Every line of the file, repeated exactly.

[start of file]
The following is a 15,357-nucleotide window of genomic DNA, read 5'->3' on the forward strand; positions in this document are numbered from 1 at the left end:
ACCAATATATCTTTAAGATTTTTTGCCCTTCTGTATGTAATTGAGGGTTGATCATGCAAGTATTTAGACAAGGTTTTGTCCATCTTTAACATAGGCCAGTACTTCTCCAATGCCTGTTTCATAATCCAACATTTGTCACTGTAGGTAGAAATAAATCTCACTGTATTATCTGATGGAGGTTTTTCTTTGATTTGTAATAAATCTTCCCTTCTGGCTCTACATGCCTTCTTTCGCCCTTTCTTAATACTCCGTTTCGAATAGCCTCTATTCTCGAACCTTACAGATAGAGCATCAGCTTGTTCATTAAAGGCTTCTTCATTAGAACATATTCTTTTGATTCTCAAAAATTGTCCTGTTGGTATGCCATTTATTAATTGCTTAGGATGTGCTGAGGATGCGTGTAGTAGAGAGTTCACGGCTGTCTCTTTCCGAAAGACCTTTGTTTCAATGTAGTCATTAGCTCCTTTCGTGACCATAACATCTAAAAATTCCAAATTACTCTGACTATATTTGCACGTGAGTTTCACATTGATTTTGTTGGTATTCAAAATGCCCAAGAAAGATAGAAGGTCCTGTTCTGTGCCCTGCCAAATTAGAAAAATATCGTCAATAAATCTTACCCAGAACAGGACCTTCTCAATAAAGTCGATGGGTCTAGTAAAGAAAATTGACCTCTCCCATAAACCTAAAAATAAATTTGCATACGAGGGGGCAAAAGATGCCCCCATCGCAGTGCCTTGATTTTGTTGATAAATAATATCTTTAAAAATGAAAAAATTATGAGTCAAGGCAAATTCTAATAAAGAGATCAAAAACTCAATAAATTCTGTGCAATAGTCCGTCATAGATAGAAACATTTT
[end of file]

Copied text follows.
The following is a 15,357-nucleotide window of genomic DNA, read 5'->3' on the forward strand; positions in this document are numbered from 1 at the left end:
ACCAATATATCTTTAAGATTTTTTGCCCTTCTGTATGTAATTGAGGGTTGATCATGCAAGTATTTAGACAAGGTTTTGTCCATCTTTAACATAGGCCAGTACTTCTCCAATGCCTGTTTCATAATCCAACATTTGTCACTGTAGGTAGAAATAAATCTCACTGTATTATCTGATGGAGGTTTTTCTTTGATTTGTAATAAATCTTCCCTTCTGGCTCTACATGCCTTCTTTCGCCCTTTCTTAATACTCCGTTTCGAATAGCCTCTATTCTCGAACCTTACAGATAGAGCATCAGCTTGTTCATTAAAGGCTTCTTCATTAGAACATATTCTTTTGATTCTCAAAAATTGTCCTGTTGGTATGCCATTTATTAATTGCTTAGGATGTGCTGAGGATGCGTGTAGTAGAGAGTTCACGGCTGTCTCTTTCCGAAAGACCTTTGTTTCAATGTAGTCATTAGCTCCTTTCGTGACCATAACATCTAAAAATTCCAAATTACTCTGACTATATTTGCACGTGAGTTTCACATTGATTTTGTTGGTATTCAAAATGCCCAAGAAAGATAGAAGGTCCTGTTCTGTGCCCTGCCAAATTAGAAAAATATCGTCAATAAATCTTACCCAGAACAGGACCTTCTCAATAAAGTCGATGGGTCTAGTAAAGAAAATTGACCTCTCCCATAAACCTAAAAATAAATTTGCATACGAGGGGGCAAAAGATGCCCCCATCGCAGTGCCTTGATTTTGTTGATAAATAATATCTTTAAAAATGAAAAAATTATGAGTCAAGGCAAATTCTAATAAAGAGATCAAAAACTCAATAAATTCTGTGCAATAGTCCGTCATAGATAGAAACATTTT